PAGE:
Personal Stories

Rev Donald Mackay

Rev Donald Mackay


Rev Donald Mackay



Personal Stories

The following memoir, written by the late Rev Donald Mackay, was published in 1960 in “The Covenanter” , the Regimental Journal of The Cameronians (Scottish Rifles). It has been reproduced by courtesy of the Regimental Trustees.

Days of Preparation:

“They’re in one of the L.R.P. groups in Central India, I think, Padre” said the Brigade Major in a hushed voice. “L.R.P.? What’s that Sir?” I asked. “Oh, Wingate stuff, you know”, he replied, “very hush-hush”. My heart sank. A fortnight previously, as the train pulled out of Chittagong, I said smugly to a fellow officer in the 1st Bn, The Royal Scots, with whom I completed two very “sticky” months in the Arakan jungle, “There’s only one way to beat these Japs. Get right away altogether from the roads and rail­ways; send small parties of men com­plete with their own rations and ammo deep into the jungle through their lines; and God help the poor devils who have to do it!”. And now it looked as if I would soon need divine assistance myself! All hopes of peaceful months in Ahmednagar Barracks were shattered.

“Proceed to Ghatera” said the Movement Order. But what and where was Ghatera? No-one had ever heard of it, least of all the railway clerk. But research in the remoter columns of a massive India Bradshaw un­earthed the information that it was an halt on an obscure branch line in the central Provinces, with one local train per day.

Eventually this train deposited me, some 36 hours later, in the evening, at a desolate station. There was jungle for miles around, a muddy platform, a broken-down station hut, some piles of sodden stores, a few muddy, disgruntled and disreputable soldiers in bush hats; and more rain and mud! The camp - a crowd of muddy tents. I felt unutterably depressed and tired: and promptly begged a fortnight’s overdue leave.

Back again with new vigour after the cool air of the hills, and the place did not seem so bad. For two months the Cameronians had been wrestling with new training, new equipment, new methods, and all in terrific heat and drenching rain. They had also (not without casualties) been essaying the herculean task of persuading completely barbary mules to take an interest in carrying loads and crossing rivers. They were burdened with the problems of a big change -over in officers and men; but with it all their cheerfulness and resourcefulness were unimpaired, and I soon found that I was in with a fine bunch of officers and men.

The next stage, I must confess, was utter agony - long route marches through the jungle. I had never marched a step before and the introduction was murderous. We began with about 80 miles across country, through forest and jungle, flat flooded paddy fields, and hard roads to Jubbulphore. Aching legs, blistered feet, weary shoulders, wet nights, sodden biscuits, weevily raisins - how it all comes back! This was “toughening up” with a vengeance!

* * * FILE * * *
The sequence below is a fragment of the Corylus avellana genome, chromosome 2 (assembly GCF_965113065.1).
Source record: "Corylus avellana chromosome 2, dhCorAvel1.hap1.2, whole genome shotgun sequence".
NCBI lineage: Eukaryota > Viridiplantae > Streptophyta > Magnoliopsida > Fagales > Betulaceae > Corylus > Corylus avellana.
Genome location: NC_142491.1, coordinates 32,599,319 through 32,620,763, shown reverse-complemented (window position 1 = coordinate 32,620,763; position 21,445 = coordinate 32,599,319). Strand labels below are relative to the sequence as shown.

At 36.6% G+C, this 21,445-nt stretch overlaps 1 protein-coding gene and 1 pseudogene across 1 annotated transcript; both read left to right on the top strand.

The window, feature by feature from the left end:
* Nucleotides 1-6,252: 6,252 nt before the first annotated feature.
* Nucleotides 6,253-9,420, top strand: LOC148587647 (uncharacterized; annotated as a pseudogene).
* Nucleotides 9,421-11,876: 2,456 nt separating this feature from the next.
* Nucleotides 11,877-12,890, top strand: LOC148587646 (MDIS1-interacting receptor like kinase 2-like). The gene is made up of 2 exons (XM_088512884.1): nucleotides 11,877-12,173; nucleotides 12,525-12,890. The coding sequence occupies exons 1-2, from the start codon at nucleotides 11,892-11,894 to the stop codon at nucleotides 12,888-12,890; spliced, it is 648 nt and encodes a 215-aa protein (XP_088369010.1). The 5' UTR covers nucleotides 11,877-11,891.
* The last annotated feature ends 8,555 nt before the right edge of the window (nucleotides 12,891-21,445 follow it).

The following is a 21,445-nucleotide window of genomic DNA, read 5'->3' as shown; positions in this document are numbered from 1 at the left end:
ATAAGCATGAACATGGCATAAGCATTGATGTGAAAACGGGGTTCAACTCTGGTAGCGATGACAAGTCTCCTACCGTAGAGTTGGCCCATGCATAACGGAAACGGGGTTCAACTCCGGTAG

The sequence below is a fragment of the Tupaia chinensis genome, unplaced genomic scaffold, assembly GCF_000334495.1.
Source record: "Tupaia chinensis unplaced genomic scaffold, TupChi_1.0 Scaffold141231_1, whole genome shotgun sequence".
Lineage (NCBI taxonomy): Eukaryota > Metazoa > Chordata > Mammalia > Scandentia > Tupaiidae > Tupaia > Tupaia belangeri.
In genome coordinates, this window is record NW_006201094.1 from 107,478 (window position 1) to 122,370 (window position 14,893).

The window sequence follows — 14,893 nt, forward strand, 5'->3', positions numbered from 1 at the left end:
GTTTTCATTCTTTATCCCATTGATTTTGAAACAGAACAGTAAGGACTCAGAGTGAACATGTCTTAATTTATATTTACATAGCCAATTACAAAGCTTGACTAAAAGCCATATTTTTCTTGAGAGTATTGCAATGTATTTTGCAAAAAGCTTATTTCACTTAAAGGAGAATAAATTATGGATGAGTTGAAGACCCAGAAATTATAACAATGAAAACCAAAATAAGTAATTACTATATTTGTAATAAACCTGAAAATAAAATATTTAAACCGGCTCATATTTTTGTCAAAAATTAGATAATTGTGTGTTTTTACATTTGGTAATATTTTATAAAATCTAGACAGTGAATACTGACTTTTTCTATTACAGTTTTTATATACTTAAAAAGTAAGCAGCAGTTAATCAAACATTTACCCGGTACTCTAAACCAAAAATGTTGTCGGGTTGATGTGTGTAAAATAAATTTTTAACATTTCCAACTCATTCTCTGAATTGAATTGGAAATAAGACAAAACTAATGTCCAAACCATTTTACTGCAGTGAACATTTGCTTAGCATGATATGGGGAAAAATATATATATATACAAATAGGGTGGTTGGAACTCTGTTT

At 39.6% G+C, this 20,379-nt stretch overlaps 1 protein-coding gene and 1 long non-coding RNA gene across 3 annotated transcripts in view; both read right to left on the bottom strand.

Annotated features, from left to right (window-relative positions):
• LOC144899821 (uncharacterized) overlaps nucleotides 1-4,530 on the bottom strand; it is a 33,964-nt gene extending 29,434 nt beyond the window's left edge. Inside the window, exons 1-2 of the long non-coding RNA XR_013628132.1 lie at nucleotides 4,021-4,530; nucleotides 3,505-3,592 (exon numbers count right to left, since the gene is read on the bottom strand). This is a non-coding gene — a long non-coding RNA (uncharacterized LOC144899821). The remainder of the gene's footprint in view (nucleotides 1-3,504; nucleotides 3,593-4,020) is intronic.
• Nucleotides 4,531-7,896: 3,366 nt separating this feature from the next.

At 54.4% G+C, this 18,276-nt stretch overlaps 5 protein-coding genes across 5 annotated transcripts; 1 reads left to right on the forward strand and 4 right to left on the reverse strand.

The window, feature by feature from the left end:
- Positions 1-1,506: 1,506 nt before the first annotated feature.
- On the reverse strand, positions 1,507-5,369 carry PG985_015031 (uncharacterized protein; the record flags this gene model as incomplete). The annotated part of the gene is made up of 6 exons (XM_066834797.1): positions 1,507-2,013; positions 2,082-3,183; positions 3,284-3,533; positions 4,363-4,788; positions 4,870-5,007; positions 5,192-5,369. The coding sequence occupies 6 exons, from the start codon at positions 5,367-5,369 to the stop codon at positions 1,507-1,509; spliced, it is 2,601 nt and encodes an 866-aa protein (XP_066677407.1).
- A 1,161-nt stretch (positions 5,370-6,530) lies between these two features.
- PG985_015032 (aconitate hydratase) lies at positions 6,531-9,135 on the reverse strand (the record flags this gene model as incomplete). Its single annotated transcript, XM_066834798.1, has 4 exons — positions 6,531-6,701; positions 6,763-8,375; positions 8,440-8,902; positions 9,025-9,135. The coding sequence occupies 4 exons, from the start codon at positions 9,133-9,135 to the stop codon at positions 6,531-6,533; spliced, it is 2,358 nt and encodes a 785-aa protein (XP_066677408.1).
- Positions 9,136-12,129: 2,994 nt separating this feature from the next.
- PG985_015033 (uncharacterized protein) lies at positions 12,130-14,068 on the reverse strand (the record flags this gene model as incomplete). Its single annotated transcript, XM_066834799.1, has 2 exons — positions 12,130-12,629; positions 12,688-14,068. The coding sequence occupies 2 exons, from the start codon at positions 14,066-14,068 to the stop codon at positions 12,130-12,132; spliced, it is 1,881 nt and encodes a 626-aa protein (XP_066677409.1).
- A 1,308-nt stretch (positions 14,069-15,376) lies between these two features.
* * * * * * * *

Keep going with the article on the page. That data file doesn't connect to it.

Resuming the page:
One evening I remember still most vividly. We had done nearly 20 miles in pouring rain. My feet were blistered, and the blisters were three skins deep; my muscles were stiff like iron rods; at dusk we reached a river heavily swollen by rain. We stripped, and I proceeded to wade through the river carrying my kit on my head. The water was flowing strongly up to my waist, and the first 30 yards was shingle, sharp cutting pebbles. No Jap torturer could had devised better. I stumbled on, screaming in agony (Padres are not allowed to curse openly!). The other side? - deep, black, slimy mud, in which you sank up to your calves for another 30 yards up the bank, and then pouring rain all night, not even a cup of tea, and nothing but a sodden groundsheet and a scanty bush for shelter. I vowed - well never mind what!

There were happier days of course, especially in the jungle on the edge of the large Dukwan dam, on the river Betwa, near Jhansi. In the delightful Indian cold weather we had many more amenities, plenty of food, and much more interesting training.  Perhaps I enjoyed it better because I spent six weeks in hospital, in a comfortable bed, recovering from amoebic dysentery, and followed that with two very happy weeks leave in Simla.

Training for river crossings, of course, occupied most of our time, and the mules became more or less docile. we encouraged them to cross by feeding them with hay as soon as they reached the other side, and in time associated this with a whistle, so that when someone whistled on the far bank they would cross over for their feed. In the end a few learned to go over of their own accord. This produced an amusing sequel one day.

Mules were all over on the island in the river, grazing. Suddenly in the camp the Orderly Sergeant blew his whistle loudly. Up cocked the mules’ ears, and several hungry stalwarts immediately plunged back into the river and galloped wildly up to the Orderly Room just in time for the Defaulter’s Parade. 

In the final Command Scheme, “Exercise Thursday”, in December, we did very well, and got full marks from Wingate and the Chief Umpire for having two of the best Columns in Special Force. Certainly so far as silence on the march, avoidance of litter, training of mules, tracking, river crossings and harbour drill were concerned, we had learned a great lot in a very short time.